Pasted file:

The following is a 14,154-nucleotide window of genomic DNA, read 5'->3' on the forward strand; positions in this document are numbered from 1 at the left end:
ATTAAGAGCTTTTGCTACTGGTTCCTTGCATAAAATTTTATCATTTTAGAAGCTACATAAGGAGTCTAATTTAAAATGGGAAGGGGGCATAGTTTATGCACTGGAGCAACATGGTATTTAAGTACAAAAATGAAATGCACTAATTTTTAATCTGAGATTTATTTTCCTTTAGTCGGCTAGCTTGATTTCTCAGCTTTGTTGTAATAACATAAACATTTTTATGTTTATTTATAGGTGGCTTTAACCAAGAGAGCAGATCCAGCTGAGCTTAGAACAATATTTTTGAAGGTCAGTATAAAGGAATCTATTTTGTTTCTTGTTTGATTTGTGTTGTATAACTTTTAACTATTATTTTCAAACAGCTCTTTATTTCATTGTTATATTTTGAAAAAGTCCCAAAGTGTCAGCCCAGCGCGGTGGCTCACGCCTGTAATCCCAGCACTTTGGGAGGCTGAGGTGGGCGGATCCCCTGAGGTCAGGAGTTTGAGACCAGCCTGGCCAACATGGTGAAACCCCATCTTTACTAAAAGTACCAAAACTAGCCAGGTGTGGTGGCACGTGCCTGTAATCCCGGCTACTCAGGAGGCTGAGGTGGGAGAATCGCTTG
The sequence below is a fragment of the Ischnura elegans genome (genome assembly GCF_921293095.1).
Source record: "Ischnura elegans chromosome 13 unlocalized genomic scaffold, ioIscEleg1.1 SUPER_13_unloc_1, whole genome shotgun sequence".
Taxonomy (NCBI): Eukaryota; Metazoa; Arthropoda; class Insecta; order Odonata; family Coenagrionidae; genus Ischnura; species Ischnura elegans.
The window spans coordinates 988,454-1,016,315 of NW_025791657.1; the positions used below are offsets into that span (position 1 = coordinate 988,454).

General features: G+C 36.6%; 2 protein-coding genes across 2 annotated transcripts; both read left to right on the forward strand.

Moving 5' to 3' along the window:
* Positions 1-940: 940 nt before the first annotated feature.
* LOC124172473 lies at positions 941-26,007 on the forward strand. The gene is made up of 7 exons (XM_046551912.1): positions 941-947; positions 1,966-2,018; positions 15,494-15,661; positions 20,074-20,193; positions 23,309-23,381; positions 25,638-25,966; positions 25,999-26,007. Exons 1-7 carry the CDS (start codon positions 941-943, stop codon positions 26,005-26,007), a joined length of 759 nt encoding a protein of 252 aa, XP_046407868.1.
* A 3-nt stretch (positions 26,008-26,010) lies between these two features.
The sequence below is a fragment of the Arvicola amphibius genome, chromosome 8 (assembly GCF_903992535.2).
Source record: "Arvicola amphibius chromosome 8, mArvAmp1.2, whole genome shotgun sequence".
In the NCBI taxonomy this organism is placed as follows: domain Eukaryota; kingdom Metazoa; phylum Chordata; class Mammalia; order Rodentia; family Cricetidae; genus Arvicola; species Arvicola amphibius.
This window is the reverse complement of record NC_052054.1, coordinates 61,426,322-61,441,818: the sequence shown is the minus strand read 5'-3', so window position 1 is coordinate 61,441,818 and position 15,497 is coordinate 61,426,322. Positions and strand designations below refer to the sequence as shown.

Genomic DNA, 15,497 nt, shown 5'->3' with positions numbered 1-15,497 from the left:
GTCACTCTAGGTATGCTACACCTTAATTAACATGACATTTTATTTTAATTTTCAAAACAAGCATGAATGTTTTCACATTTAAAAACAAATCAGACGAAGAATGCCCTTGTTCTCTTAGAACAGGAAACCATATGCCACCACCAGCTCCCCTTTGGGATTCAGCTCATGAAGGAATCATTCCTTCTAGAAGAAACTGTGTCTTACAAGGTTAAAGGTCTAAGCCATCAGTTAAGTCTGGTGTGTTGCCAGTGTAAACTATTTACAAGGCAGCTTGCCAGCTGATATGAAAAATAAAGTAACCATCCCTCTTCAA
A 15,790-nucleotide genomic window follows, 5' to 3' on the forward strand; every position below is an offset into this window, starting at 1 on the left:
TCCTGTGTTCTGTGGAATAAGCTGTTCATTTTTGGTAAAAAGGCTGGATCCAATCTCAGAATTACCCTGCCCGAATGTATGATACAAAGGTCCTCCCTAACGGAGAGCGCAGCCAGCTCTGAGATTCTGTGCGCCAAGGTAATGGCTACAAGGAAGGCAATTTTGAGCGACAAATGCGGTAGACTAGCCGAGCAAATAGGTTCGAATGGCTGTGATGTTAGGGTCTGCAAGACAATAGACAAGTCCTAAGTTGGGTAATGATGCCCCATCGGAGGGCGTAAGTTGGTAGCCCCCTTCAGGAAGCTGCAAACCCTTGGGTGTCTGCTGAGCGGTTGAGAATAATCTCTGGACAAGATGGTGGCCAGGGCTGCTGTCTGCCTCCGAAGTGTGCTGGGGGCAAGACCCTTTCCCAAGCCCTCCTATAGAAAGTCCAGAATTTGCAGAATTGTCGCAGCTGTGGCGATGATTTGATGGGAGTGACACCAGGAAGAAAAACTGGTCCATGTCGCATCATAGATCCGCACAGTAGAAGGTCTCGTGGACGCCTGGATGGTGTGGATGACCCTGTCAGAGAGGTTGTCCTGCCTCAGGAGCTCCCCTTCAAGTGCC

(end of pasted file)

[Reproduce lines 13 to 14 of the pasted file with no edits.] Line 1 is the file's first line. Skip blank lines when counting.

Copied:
Source record: "Arvicola amphibius chromosome 8, mArvAmp1.2, whole genome shotgun sequence".
In the NCBI taxonomy this organism is placed as follows: domain Eukaryota; kingdom Metazoa; phylum Chordata; class Mammalia; order Rodentia; family Cricetidae; genus Arvicola; species Arvicola amphibius.